Posted @ Monday, August 19, 2013 6:32 AM by PaulB
Paul 
 
As a business you have the right to ask a client/prospect to do blood testing, but at the same time the prospect/customer has the right to decline.  
 
With marketing that helps you do so, you can attract and only work for customers with homes that were built after 1977. Keep in mind that most contractors don't do much marketing so if you do your marketing well you can get to them before the other contractors do.
Posted @ Monday, August 19, 2013 7:18 AM by Shawn McCadden
Until building code officals start inforcing the code with inspections of demolition violations will continue. In a local victorian town no remodeling follows the RRP reg's. Few are certified and no one is looking out for the unknowning home owners.
Posted @ Monday, September 02, 2013 3:11 PM by Joe Billingham
This company James J. Welch & Co., Inc. of Salem MA is facing a penalty of $28,125 for allegedly violating the RRP Rule’s requirements. This violation was in February 2012. I would like to see the final court judgement on what these two companies really had  
pay out of pocket. We always hear of these big fines but we never see the proof on what they settle out of court for. Please post the final results if and when it happens.
Posted @ Monday, September 02, 2013 7:17 PM by Donnie
Last year watching a segment of "This Old House" and listening to them talk about the lead issues and the proper way to handle same. They were taking down a chimney, wearing protective clothing and covering the roof with plastic....OK so far...but they were tossing contaminated bricks down to someone on the ground...no protective clothing or plastic....guess all the lead dust vanished. Then, they went inside to pull down the rest of the brick and didn't take any precautions at all, and the dust was so thick you could hardly see through it.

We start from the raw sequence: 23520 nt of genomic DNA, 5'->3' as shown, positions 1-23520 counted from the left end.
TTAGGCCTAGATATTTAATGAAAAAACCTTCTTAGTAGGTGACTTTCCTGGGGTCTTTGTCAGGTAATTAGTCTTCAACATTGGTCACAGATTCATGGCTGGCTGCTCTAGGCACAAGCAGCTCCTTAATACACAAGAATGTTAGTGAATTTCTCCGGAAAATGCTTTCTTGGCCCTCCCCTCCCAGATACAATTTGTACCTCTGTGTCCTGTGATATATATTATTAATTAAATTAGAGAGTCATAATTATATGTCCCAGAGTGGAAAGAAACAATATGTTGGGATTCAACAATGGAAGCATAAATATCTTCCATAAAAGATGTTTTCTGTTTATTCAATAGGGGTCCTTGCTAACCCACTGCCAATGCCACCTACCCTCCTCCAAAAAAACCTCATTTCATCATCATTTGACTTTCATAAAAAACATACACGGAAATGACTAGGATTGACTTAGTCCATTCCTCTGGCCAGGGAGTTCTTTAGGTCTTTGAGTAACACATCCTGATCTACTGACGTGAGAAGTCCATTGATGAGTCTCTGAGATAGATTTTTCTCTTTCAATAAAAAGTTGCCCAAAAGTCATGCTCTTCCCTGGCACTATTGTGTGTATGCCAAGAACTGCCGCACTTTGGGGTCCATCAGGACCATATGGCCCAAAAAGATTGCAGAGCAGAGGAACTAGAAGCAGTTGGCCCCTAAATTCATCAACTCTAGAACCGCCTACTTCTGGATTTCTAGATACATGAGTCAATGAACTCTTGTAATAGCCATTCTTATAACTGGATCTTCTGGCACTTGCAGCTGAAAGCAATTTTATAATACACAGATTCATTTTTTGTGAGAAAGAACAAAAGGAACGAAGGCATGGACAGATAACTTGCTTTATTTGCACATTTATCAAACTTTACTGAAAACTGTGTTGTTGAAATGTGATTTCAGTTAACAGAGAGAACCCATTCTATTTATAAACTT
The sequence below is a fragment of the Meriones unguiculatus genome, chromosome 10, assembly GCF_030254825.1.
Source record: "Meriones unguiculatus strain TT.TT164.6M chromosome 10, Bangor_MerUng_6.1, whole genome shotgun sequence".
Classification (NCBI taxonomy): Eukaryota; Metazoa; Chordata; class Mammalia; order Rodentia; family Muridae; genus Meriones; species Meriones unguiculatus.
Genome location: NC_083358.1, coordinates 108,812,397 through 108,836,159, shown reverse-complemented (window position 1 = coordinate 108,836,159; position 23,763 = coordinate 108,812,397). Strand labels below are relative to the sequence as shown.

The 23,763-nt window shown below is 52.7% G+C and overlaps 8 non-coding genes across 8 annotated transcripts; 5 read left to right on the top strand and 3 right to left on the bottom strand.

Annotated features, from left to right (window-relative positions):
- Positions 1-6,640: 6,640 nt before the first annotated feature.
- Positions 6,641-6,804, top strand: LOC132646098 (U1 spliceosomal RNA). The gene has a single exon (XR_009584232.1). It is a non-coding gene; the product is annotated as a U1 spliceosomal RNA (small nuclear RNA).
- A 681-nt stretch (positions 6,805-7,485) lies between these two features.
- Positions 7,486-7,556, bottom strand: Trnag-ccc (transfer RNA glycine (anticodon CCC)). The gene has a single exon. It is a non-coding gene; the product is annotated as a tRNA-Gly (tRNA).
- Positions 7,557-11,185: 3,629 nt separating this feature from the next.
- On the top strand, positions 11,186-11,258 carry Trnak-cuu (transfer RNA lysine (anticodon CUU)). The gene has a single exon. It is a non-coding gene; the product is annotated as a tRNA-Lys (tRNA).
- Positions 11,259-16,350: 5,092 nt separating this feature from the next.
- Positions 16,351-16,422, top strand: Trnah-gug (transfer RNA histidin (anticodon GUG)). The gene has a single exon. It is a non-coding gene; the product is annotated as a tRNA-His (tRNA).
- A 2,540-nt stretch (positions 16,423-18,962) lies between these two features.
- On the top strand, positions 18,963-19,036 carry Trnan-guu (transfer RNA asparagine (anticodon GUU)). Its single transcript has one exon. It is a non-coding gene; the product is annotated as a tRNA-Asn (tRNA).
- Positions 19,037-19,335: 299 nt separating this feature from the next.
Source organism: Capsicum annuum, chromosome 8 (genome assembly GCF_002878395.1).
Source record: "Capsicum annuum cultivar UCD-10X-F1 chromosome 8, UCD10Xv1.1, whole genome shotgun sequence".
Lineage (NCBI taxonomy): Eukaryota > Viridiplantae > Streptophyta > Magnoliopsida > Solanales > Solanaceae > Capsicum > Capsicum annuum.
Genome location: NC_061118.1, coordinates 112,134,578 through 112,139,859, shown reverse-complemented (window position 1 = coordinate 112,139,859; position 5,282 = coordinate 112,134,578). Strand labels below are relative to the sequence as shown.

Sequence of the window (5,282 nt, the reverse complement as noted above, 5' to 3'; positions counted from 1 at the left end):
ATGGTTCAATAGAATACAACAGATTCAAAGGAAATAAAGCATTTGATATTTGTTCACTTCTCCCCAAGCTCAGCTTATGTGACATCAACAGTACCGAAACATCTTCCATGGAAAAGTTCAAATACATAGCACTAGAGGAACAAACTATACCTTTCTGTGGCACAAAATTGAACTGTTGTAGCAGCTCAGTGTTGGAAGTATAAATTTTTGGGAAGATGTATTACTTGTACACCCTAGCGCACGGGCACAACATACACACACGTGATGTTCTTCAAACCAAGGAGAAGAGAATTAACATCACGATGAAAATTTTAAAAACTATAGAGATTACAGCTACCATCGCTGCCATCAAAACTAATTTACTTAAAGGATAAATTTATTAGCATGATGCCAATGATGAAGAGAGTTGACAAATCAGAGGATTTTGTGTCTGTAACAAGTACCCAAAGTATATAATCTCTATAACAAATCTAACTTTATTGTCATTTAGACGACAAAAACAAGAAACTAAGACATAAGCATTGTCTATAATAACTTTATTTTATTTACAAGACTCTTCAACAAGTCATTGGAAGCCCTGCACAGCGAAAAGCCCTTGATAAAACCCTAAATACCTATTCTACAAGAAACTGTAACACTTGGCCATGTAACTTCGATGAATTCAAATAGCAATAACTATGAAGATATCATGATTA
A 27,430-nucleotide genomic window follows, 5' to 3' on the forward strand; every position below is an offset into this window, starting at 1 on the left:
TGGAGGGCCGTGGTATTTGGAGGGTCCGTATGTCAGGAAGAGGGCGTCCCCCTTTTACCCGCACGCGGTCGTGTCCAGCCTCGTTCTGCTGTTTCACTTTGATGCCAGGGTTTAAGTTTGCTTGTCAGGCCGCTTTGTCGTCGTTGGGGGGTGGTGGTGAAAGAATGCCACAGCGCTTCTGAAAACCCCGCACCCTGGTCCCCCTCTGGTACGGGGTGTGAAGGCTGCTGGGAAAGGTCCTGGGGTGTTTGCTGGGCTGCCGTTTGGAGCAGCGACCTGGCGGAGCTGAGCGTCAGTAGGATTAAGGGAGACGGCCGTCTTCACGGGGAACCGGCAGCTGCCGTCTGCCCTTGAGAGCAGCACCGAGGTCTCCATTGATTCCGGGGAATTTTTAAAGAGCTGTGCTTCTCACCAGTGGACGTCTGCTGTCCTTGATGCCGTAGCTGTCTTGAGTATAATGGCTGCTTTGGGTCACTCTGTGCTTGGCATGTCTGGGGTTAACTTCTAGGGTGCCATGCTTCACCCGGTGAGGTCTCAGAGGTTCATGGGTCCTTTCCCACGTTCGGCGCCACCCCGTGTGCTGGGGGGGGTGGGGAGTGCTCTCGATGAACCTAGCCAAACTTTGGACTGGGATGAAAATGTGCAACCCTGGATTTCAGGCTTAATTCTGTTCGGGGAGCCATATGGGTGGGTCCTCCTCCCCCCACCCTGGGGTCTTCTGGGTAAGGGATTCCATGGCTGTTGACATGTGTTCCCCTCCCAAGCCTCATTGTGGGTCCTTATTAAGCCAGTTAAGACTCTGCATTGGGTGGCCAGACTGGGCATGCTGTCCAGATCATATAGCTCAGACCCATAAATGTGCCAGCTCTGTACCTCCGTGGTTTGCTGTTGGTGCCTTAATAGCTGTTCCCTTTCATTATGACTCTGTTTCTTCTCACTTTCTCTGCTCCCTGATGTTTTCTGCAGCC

"This Old House" must be exempt!
Posted @ Tuesday, September 03, 2013 7:42 AM by mike nolde
Shawn this is happening daily in my business. I work for a manufacturer CDCLarue Industries. We manufacture a HEPA certified vacuum that exceeds the EPA guidelines. I get calls all the time from Sub Contractors and Contractors needing to be HEPA Certified. A lot of them buy the HEPA Certified Pulse-Bac no clog vacuum that we manufacture but they do not take the class required by the EPA. So they are not covered if the EPA decides to show up unannounced. I think many of these guys don't understand what is required of them. Educating them is huge. This is the Pulse-Bac I sent to you Shawn to review. 918-216-6115. I praise your efforts.
Posted @ Thursday, September 05, 2013 8:53 AM by Peggy Tinsley
We all know the EPA is the enemy. Just wacko liberal environmentalists trying to run small business out of business in favor of the big unions. This whole thing is a joke.
Posted @ Saturday, October 12, 2013 6:35 AM by John